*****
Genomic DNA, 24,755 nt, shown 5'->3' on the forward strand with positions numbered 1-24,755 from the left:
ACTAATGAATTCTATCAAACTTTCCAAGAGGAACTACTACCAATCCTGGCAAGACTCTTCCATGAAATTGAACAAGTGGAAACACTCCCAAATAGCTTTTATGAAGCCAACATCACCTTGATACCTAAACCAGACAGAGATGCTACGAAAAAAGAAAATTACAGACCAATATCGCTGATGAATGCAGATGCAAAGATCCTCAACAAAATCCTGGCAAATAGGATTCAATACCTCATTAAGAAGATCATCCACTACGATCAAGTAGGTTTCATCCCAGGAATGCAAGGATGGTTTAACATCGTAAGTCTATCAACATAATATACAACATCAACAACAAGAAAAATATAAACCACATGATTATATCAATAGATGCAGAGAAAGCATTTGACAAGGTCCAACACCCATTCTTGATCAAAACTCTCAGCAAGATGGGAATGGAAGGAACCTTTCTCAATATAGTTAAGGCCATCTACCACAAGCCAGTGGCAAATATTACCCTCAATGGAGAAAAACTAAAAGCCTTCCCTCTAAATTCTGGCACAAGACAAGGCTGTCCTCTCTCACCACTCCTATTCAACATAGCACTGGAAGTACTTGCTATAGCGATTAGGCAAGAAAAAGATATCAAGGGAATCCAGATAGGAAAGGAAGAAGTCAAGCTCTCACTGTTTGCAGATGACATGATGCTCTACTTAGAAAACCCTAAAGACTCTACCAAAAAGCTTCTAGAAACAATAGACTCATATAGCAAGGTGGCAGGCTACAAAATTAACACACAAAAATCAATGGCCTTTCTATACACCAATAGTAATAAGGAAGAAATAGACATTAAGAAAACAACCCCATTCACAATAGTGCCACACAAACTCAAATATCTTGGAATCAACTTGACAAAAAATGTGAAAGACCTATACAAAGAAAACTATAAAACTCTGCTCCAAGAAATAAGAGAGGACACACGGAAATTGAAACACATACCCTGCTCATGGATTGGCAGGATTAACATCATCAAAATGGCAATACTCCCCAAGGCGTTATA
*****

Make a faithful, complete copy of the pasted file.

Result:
Genomic DNA, 24,755 nt, shown 5'->3' on the forward strand with positions numbered 1-24,755 from the left:
ACTAATGAATTCTATCAAACTTTCCAAGAGGAACTACTACCAATCCTGGCAAGACTCTTCCATGAAATTGAACAAGTGGAAACACTCCCAAATAGCTTTTATGAAGCCAACATCACCTTGATACCTAAACCAGACAGAGATGCTACGAAAAAAGAAAATTACAGACCAATATCGCTGATGAATGCAGATGCAAAGATCCTCAACAAAATCCTGGCAAATAGGATTCAATACCTCATTAAGAAGATCATCCACTACGATCAAGTAGGTTTCATCCCAGGAATGCAAGGATGGTTTAACATCGTAAGTCTATCAACATAATATACAACATCAACAACAAGAAAAATATAAACCACATGATTATATCAATAGATGCAGAGAAAGCATTTGACAAGGTCCAACACCCATTCTTGATCAAAACTCTCAGCAAGATGGGAATGGAAGGAACCTTTCTCAATATAGTTAAGGCCATCTACCACAAGCCAGTGGCAAATATTACCCTCAATGGAGAAAAACTAAAAGCCTTCCCTCTAAATTCTGGCACAAGACAAGGCTGTCCTCTCTCACCACTCCTATTCAACATAGCACTGGAAGTACTTGCTATAGCGATTAGGCAAGAAAAAGATATCAAGGGAATCCAGATAGGAAAGGAAGAAGTCAAGCTCTCACTGTTTGCAGATGACATGATGCTCTACTTAGAAAACCCTAAAGACTCTACCAAAAAGCTTCTAGAAACAATAGACTCATATAGCAAGGTGGCAGGCTACAAAATTAACACACAAAAATCAATGGCCTTTCTATACACCAATAGTAATAAGGAAGAAATAGACATTAAGAAAACAACCCCATTCACAATAGTGCCACACAAACTCAAATATCTTGGAATCAACTTGACAAAAAATGTGAAAGACCTATACAAAGAAAACTATAAAACTCTGCTCCAAGAAATAAGAGAGGACACACGGAAATTGAAACACATACCCTGCTCATGGATTGGCAGGATTAACATCATCAAAATGGCAATACTCCCCAAGGCGTTATA